Optimum kayak drafting position?

Relative to the lead boat, where is the greatest drafting benefit realized? Also, although I’m sure it’s hard to quantify, what percentage of energy conservation might be incurred? Thanks as usual.

Isn’t drafting…cheating

– Last Updated: Jul-22-08 12:21 PM EST –

Just paddle more often and be the leader.

Paddlin' on

I often let the motor boats…

…pull me through the no wake zones. I get to within

2 paddle lengths, but I always ask first.

It’s not cheating
Any more than it is in cycling. Just as long as one takes his or her turn at the front.

off the stern, dead behind.

hard to hold this position but VERY cool.


Ride the bow wave
In K1/K2 setups, we always ride the bow wave of the first paddler. In a K1 you want your own bow to be about 1 feet away from the point where the front kayaker’s paddle exits the water. The closer you sit to your opponent the more pronounced the effect. You’ll save as much as 15-20% energy depending on the size of the stern wave(depends on the weight and speed of your opponent).

This takes some rather precise steering as hitting your opponents paddle with your bow is considered very bad style and may very well result in a capsize.

If both left and right drafting positions of your opponent is ‘taken’ you can either draft on the outside of one of the other drafters or opt for the ‘sweetspot’ just behind the front paddlers(stern to bow). This is the best possible ride as the wave pattern from the two other drafters add to the stern wave of the front paddler(diamond shape). I guesstimate in a good sweetspot one is saving +50% energy. It’s really absurd.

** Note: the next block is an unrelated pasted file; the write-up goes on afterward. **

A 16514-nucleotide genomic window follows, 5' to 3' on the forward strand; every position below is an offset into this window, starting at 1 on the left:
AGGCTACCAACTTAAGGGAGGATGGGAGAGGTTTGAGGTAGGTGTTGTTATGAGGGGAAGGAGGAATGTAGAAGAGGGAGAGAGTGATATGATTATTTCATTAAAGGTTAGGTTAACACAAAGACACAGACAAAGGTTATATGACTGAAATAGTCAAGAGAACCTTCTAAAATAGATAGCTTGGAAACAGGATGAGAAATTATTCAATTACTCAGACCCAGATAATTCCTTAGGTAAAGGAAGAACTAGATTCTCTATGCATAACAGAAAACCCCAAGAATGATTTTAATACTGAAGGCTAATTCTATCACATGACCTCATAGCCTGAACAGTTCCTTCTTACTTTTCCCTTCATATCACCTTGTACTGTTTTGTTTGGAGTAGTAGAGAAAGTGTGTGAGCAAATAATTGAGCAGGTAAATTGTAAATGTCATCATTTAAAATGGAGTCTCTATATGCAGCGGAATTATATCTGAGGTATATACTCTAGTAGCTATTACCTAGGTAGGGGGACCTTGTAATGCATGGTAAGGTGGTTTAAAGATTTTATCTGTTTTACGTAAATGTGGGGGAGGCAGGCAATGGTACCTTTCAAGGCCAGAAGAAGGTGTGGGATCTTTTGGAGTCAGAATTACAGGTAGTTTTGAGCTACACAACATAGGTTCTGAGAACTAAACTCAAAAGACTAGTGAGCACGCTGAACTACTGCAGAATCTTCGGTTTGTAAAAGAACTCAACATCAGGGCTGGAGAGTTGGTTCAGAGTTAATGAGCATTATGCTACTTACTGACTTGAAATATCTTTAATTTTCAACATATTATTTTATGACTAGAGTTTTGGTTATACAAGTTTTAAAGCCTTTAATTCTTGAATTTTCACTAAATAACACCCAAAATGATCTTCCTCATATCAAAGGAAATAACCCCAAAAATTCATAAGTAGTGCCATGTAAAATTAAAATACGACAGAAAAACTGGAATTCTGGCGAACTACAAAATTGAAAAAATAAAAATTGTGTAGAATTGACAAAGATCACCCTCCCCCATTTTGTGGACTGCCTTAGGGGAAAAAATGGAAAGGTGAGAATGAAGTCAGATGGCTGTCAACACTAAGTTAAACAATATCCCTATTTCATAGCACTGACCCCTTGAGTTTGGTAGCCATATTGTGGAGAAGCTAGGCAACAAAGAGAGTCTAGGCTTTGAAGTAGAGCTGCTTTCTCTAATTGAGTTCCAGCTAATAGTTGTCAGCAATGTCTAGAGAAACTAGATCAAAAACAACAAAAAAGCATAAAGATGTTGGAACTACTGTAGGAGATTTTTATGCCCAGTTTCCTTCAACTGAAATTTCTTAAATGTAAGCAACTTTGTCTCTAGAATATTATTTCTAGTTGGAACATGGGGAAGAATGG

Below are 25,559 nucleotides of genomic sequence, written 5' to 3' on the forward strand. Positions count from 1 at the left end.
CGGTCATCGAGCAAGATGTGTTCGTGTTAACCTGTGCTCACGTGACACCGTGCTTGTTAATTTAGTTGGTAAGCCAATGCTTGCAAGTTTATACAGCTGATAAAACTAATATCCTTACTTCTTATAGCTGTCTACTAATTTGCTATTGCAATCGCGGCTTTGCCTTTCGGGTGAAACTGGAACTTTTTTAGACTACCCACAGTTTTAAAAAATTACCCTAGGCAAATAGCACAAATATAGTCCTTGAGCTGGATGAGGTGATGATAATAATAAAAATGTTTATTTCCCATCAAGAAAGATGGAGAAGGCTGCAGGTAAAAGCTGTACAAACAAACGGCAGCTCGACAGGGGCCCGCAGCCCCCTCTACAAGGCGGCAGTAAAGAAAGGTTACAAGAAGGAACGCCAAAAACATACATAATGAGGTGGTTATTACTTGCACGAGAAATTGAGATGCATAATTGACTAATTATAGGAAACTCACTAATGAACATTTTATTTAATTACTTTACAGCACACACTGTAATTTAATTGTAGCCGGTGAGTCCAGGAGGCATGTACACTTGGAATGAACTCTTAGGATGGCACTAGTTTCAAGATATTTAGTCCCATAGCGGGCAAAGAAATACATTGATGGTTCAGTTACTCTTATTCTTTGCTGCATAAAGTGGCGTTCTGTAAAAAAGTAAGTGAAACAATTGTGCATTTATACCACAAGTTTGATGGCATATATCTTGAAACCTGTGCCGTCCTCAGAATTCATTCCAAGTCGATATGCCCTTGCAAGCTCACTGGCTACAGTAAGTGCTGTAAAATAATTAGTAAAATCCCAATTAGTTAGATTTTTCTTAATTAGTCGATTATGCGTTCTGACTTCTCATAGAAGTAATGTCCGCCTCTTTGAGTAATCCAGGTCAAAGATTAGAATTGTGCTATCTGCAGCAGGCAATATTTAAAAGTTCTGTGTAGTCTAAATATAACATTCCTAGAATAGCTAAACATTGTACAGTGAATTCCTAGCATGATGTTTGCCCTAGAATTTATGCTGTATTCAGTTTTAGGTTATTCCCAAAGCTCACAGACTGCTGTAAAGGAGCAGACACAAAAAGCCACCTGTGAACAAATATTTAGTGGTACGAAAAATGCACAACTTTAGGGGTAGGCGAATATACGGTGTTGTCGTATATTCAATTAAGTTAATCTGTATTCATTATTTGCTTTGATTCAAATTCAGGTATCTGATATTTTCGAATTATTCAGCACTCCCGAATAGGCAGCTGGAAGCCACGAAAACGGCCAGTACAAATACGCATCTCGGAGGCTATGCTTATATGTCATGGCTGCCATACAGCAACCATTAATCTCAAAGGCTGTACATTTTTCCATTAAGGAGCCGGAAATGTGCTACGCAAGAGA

There are two problems with the sweetspot though:

  1. The water behind the three front paddlers is really messy, which is a problem in a K1.
  2. It’s very hard to overtake the front paddlers when sitting in the sweetspot as you have to go around the group and paddle up and over their bow waves.

    As for the best position when drafting or wash riding in a sea kayak, I believe the jury is still out. Stern riding may be the better position in slower and heavier sea kayaks with less precise steering.

    One of my first and best rides ever was drafting a big and strong paddler in a heavy sea kayak. I was sitting bow to stern and was hardly working. After 5k he was worn down and I told him to draft me. Unfortunately he was too tired to hang on. Lesson learned. If I had taken my turn in the front I might have enjoyed drafting the guy for much longer.

    Best regards Peter

Thanks Peter, one more thing…
Specifically, do you mean one foot directly behind where the lead boat paddle exits the water? Would this be about 12-18 inches off to the side of said boat as well? I’m asking regarding my boat which is an Epic 18X. For this boat do you think another position would be more effective? Is speed or boat design the deciding factor regarding position? Thanks.

There’s no such thing as kayak drafting

Why so far back ?
Come on Steve, I know you get closer than 2". How can you get you front toggle loop to hook onto the top of his rudder if you stay that far back :slight_smile:


Good post